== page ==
After a very large number have been dissolved, a flocculent residue is left, which apparently consists of the delicate ruptured cell-walls. In the two posterior pairs of glands the carbonate of lime contained in the cells occasionally aggregates into small rhombic crystals or into concretions, which lie between the lamellae; but I have seen only one case, and Claparede only a very few such cases.

The two anterior glands differ a little in shape from the four posterior ones, by being more oval. They differ also conspicuously in generally containing several small, or two or three larger, or a single very large concretion of carbonate of lime, as much as 1.5 mm. in diameter. When a gland includes only a few very small concretions, or, as sometimes happens, none at all, it is easily overlooked. The large concretions are round or oval, and exteriorly almost smooth. One was found which filled up not only the whole gland, as is often the case, but its neck; so that it resembled an olive-oil flask in shape. These concretions when broken are seen to be more or less crystalline in structure. How they escape from the gland is a marvel; but that they do escape is certain, for they are often found in the gizzard, intestines, and in the castings of worms, both with those kept in confinement and those in a state of nature.

Claparede says very little about the structure of the two anterior glands, and he supposes that the calcareous matter of which the concretions are formed is derived from the four posterior glands. But if an anterior gland which contains only small concretions is placed in acetic acid and afterwards dissected, or if sections are made of such a gland without being treated with acid, lamellae like those in the posterior glands and coated with cellular matter could be plainly seen, together with a multitude of free calciferous cells readily soluble in acetic acid. When a gland is completely filled with a single large concretion, there are no free cells, as these have been all consumed in forming the concretion. But if such a concretion, or one of only moderately large size, is dissolved in acid, much membranous matter is left, which appears to consist of the remains of the formerly active lamellae. After the formation and expulsion of a large concretion, new lamellae must be developed in some manner. In one section made by my son, the process had apparently commenced, although the gland contained two rather large concretions, for near the walls several cylindrical and oval pipes were intersected, which were lined with cellular matter and were quite filled with free calciferous cells. A great enlargement in one direction of several oval pipes would give rise to the lamellae.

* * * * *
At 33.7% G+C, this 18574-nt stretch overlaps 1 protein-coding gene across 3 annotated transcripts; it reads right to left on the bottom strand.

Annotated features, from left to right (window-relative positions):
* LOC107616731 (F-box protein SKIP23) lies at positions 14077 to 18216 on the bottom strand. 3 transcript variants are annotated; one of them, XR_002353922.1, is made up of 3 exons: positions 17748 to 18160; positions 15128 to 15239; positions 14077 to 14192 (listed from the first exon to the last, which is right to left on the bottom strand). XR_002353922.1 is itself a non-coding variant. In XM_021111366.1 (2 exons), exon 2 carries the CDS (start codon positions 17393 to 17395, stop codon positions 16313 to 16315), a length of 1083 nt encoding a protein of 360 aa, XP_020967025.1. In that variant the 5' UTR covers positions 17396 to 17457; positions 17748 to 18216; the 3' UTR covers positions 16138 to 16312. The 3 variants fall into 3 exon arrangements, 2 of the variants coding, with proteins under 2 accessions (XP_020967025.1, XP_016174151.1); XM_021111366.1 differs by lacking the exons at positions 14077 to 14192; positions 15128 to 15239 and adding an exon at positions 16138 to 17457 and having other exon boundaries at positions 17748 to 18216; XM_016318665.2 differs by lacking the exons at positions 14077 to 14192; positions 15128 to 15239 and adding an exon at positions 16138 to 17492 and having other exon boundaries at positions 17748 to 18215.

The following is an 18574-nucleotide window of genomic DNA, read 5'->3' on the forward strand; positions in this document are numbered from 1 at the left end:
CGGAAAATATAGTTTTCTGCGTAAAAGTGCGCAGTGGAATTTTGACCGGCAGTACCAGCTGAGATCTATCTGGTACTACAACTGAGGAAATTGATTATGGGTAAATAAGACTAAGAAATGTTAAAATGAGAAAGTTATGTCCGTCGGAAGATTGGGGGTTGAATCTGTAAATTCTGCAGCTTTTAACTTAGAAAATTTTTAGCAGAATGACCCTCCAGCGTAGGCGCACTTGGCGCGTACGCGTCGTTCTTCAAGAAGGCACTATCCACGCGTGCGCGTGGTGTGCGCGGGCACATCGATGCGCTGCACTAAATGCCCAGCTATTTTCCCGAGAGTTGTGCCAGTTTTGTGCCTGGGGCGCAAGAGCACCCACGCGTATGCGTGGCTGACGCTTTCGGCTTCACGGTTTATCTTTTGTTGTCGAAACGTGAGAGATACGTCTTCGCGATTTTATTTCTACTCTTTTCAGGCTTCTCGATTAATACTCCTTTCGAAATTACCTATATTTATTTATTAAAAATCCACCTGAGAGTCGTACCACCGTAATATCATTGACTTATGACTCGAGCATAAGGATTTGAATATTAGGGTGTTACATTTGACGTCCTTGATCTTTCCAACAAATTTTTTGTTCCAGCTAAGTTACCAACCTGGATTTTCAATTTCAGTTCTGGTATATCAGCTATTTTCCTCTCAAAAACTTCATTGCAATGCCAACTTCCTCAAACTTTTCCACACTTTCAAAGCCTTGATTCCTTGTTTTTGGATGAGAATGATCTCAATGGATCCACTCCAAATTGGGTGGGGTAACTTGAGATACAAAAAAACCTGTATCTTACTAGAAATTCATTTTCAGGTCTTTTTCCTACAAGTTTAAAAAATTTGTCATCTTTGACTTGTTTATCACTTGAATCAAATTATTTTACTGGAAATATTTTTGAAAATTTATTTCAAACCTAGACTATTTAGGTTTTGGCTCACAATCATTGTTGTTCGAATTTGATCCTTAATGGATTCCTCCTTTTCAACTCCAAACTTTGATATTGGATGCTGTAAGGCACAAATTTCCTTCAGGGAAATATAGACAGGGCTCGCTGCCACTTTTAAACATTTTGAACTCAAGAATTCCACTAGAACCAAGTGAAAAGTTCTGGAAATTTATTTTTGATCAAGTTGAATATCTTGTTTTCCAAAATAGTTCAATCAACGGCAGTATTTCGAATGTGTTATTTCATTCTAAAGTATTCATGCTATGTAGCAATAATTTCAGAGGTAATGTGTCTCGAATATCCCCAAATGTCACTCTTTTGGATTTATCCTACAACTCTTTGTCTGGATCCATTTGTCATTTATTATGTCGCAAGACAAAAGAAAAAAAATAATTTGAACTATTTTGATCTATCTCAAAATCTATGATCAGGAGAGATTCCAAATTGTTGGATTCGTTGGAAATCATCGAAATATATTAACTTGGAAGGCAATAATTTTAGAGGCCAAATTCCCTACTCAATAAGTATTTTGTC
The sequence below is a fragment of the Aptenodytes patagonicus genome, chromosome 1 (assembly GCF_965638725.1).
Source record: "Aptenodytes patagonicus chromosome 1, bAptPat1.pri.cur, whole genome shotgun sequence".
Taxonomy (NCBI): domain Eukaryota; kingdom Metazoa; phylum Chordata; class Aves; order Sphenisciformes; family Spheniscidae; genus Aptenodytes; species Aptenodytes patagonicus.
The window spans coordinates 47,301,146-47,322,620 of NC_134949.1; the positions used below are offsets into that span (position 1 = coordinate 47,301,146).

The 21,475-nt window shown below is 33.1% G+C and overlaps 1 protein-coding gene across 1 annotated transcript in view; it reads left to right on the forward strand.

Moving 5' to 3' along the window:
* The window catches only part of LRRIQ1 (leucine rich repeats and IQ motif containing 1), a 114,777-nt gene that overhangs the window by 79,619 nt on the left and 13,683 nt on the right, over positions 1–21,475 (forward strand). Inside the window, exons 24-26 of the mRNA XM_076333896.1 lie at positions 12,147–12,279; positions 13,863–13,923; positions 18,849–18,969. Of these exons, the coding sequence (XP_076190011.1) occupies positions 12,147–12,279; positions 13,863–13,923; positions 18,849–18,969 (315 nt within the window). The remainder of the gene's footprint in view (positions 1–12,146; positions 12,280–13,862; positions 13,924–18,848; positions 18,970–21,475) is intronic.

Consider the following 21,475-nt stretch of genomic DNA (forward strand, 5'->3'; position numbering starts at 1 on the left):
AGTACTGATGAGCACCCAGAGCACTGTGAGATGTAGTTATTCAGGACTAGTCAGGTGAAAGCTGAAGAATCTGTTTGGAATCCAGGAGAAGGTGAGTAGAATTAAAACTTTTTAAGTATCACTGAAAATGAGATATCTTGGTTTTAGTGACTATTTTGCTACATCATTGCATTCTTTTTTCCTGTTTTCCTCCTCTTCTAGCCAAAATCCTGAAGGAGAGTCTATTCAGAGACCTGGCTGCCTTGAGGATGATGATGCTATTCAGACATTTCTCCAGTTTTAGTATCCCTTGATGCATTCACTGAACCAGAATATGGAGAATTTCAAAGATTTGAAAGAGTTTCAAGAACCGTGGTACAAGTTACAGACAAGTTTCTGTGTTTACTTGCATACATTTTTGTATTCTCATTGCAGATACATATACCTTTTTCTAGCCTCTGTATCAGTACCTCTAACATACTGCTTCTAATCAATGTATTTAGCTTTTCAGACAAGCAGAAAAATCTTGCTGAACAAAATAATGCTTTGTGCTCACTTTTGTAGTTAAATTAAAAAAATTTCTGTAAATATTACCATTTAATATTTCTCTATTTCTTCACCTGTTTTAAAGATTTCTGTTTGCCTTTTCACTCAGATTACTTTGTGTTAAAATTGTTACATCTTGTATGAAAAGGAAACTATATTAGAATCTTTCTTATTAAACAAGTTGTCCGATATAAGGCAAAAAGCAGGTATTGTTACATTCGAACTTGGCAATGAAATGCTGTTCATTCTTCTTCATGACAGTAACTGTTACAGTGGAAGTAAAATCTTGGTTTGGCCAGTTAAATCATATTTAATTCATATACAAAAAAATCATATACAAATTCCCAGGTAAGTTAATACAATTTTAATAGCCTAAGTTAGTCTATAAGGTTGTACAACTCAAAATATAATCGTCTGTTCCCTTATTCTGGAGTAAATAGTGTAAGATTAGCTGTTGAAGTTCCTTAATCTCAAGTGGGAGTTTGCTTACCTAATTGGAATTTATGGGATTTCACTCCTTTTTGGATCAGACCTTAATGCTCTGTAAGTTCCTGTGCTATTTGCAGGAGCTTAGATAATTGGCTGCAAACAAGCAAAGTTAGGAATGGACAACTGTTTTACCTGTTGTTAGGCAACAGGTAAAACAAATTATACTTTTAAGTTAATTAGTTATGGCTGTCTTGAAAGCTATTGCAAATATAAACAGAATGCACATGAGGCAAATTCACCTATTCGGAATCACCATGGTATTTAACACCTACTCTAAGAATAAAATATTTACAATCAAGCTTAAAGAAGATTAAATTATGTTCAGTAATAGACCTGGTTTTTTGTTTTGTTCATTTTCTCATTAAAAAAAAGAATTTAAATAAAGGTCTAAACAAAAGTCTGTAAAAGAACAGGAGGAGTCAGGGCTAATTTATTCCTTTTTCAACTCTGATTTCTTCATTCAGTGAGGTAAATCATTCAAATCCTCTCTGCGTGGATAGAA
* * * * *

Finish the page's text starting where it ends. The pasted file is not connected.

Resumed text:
Besides the free calciferous cells in which no nucleus was visible, other and rather larger free cells were seen on three occasions; and these contained a distinct nucleus and nucleolus. They were only so far acted on by acetic acid that the nucleus was thus rendered more distinct. A very small concretion was removed from between two of the lamellae within an anterior gland. It was imbedded in pulpy cellular matter, with many free calciferous cells, together with a multitude of the larger, free, nucleated cells, and these latter cells were not acted on by acetic acid, while the former were dissolved. From this and other such cases I am led to suspect that the calciferous cells are developed from the larger nucleated ones; but how this was effected was not ascertained.

When an anterior gland contains several minute concretions, some of these are generally angular or crystalline in outline, while the greater number are rounded with an irregular mulberry-like surface. Calciferous cells adhered to many parts of these mulberry-like masses, and their gradual disappearance could be traced while they still remained attached. It was thus evident that the concretions are formed from the lime contained within the free calciferous cells. As the smaller concretions increase in size, they come into contact and unite, thus enclosing the now functionless lamellae; and by such steps the formation of the largest concretions could be followed. Why the process regularly takes place in the two anterior glands, and only rarely in the four posterior glands, is quite unknown. Morren says that these glands disappear during the winter; and I have seen some instances of this fact, and others in which either the anterior or posterior glands were at this season so shrunk and empty, that they could be distinguished only with much difficulty.

With respect to the function of the calciferous glands, it is probable that they primarily serve as organs of excretion, and secondarily as an aid to digestion. Worms consume many fallen leaves; and it is known that lime goes on accumulating in leaves until they drop off the parent-plant, instead of being re-absorbed into the stem or roots, like various other organic and inorganic substances. {25} The ashes of a leaf of an acacia have been known to contain as much as 72 per cent.

The Formation of Vegetable Mould Through the Action of Worms Page 11

19th Century English Literature

Charles Darwin

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Charles Darwin

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